Ask the Doctors by Eve Glazier, M.D. and Elizabeth Ko, M.D

Healthy Patients Do Not Need to Take Glutathione

Dear Doctor: I've been seeing advertisements for glutathione, saying the supplement enhances the body's cells. The ads also say the claims haven't been evaluated by the Food and Drug Administration. What can you tell me about it?

Dear Reader: Glutathione is an antioxidant produced in the body through enzymatic reactions, using the amino acids cysteine, L-glutamic acid and glycine. It helps repair cells damaged by pollution, stress and other harmful influences, and it is undeniably important.

Mice unable to form glutathione will die before birth. Mice that have been genetically altered to not produce glutathione in the liver will die after one month. People with mutations in the enzymes that form glutathione are more susceptible to oxidative stress. The deficiency in the production of glutathione leads to the breakdown of red blood cells, enlargement of the spleen, gall stones, and after many years can lead to mental deterioration. Also, these patients are more prone to severe anemia when exposed to certain chemicals or drugs.

Less is known about glutathione's use as a general supplement, although it has been evaluated by the FDA for AIDS-related weight loss. People with AIDS have reduced production of glutathione in the intestine, and supplementation with glutathione could help in the ability to digest food.

Glutathione has also been studied in cystic fibrosis patients. Decreased glutathione in their intestines can lead to inflammation of the intestine, pain, decreased absorption of food, weight loss and growth failure. A 2015 study published in the Journal of Pediatric Gastroenterology and Nutrition found that supplementation with glutathione three times per day with meals has been shown to decrease intestinal inflammation and improve growth in children with cystic fibrosis.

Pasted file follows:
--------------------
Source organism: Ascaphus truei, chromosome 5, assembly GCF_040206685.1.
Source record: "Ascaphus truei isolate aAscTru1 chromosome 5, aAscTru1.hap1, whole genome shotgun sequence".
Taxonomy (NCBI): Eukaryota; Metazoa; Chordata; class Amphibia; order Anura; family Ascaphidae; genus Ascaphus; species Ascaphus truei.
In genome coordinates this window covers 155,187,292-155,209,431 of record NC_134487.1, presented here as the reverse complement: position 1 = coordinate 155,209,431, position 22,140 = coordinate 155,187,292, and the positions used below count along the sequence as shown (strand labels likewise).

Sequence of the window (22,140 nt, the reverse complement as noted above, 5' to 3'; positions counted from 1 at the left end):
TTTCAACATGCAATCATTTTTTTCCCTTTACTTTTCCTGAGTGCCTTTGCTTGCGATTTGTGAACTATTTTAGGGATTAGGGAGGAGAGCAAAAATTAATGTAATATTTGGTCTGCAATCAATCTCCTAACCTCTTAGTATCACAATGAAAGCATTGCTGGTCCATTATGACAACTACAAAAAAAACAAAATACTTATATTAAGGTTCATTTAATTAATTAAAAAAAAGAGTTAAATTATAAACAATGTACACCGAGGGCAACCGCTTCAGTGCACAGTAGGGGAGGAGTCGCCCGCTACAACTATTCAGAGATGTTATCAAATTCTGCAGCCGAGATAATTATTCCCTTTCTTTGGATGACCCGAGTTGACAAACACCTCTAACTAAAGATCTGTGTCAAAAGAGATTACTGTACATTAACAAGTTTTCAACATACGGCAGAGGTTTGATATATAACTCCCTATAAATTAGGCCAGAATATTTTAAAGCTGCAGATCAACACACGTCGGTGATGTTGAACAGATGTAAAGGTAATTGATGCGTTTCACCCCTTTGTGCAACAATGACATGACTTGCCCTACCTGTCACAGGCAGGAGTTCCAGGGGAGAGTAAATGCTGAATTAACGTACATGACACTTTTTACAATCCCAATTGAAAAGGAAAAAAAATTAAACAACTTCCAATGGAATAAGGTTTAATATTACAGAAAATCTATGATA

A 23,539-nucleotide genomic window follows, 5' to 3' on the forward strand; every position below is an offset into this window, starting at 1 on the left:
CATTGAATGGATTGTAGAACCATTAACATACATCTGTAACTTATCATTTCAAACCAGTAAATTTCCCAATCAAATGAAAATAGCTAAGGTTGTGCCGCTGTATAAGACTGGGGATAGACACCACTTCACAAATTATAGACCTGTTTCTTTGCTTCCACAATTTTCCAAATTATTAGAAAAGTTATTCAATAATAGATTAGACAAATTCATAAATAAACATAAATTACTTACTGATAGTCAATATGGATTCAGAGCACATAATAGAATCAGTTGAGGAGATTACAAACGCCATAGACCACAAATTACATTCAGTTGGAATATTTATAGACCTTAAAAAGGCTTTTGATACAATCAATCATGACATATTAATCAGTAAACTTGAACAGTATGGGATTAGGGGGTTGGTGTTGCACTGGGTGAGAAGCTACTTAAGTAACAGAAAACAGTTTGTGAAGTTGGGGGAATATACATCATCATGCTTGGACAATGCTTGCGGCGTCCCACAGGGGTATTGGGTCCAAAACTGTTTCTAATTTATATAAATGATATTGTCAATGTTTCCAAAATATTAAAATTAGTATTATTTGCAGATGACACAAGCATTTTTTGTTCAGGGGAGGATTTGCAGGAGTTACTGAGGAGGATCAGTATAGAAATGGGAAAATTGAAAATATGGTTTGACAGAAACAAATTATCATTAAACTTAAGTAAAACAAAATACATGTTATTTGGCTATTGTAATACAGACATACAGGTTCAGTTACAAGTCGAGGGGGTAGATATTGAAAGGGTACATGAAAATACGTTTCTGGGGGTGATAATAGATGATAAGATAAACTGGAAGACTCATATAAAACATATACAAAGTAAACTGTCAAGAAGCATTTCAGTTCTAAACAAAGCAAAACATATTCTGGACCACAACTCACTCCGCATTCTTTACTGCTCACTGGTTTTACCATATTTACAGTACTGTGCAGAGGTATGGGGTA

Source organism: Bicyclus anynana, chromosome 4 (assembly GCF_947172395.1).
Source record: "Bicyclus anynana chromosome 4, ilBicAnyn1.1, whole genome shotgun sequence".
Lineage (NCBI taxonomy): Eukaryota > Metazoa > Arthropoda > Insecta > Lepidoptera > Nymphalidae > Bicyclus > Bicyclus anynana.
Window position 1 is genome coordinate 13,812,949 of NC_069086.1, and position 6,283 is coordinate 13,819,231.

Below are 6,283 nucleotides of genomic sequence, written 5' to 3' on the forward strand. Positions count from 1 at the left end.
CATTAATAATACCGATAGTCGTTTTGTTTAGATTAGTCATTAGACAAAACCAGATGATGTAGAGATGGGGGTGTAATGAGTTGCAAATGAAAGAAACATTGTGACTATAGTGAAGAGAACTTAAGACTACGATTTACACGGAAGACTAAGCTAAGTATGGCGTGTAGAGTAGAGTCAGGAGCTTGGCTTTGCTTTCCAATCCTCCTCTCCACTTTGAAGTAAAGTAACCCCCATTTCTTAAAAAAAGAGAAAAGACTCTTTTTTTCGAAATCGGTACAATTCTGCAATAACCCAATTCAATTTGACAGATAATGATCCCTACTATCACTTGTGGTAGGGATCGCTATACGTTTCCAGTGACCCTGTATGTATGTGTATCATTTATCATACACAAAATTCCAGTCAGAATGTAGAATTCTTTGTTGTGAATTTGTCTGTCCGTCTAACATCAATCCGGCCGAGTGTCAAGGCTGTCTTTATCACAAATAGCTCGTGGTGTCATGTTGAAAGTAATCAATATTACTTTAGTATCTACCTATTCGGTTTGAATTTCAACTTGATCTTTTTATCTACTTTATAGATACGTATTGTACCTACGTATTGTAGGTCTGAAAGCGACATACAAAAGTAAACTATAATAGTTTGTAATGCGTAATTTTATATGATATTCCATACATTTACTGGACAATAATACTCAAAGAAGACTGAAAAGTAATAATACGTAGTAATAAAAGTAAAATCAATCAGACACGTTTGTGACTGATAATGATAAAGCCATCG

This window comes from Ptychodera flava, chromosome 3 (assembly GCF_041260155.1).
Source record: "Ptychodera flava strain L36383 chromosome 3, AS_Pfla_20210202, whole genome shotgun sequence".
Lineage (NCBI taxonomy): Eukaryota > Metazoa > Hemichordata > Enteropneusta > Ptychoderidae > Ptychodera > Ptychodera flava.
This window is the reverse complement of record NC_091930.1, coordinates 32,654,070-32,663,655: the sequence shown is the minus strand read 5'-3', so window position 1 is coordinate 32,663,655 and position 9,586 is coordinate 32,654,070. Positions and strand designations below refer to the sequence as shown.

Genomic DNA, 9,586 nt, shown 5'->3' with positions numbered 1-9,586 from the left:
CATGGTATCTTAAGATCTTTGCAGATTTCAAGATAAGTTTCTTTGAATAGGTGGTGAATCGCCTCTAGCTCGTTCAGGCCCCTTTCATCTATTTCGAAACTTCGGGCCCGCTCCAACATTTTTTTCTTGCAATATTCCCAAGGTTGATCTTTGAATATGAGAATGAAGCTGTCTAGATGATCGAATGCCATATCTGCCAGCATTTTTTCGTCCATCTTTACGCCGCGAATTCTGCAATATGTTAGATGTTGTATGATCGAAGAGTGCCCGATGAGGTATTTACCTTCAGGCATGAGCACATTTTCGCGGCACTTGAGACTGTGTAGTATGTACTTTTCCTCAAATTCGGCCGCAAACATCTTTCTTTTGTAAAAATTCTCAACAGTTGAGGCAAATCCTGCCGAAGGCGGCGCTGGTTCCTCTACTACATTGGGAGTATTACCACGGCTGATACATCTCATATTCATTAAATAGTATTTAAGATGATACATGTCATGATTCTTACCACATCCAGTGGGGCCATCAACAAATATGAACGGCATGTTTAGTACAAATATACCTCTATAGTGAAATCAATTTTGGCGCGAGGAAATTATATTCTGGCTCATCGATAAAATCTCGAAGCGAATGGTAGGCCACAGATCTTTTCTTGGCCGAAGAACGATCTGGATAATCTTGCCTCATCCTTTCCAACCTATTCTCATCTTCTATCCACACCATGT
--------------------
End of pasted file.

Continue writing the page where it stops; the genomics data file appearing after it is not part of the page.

Other research assessed glutathione's effect on people with vascular disease of the arteries that go to the legs. Decreased blood flow can lead to calf pain when walking, but the study found that glutathione given intravenously twice a day helped ease patient symptoms.

Because you're presumably healthy, you're unlikely to have any deficiency in the production of glutathione. If you're interested in improving your body's ability to recover from exercise by enhancing your muscles' ability to heal, that's a different question. People who exercise vigorously create oxidative free radicals, which can lead to muscle fatigue and decrease muscle performance -- suggesting that an antioxidant may be helpful.

However, people who exercise regularly naturally produce more antioxidants in the muscles to prevent damage, possibly in response to the regular formation of oxidative free radicals. Regardless, the body takes care of itself without the need of a supplement.

As of yet, there is no good study of the use of glutathione in healthy people. Some nutritionists recommend increasing the intake of the amino acids cysteine and glutamate, which make glutathione, but this hasn't been studied either.

In short, the supplement has shown benefit among cystic fibrosis and AIDS patients who have decreased glutathione in the intestine, and it may show benefit in inflammatory conditions of the intestine, such as ulcerative colitis and Crohn's disease, but this needs to be studied as well.

At this point, I would not recommend taking glutathione. If you're healthy, your body should produce an adequate amount of this important antioxidant.

(Send your questions to, or write: Ask the Doctors, c/o Media Relations, UCLA Health, 924 Westwood Blvd., Suite 350, Los Angeles, CA, 90095. Owing to the volume of mail, personal replies cannot be provided.)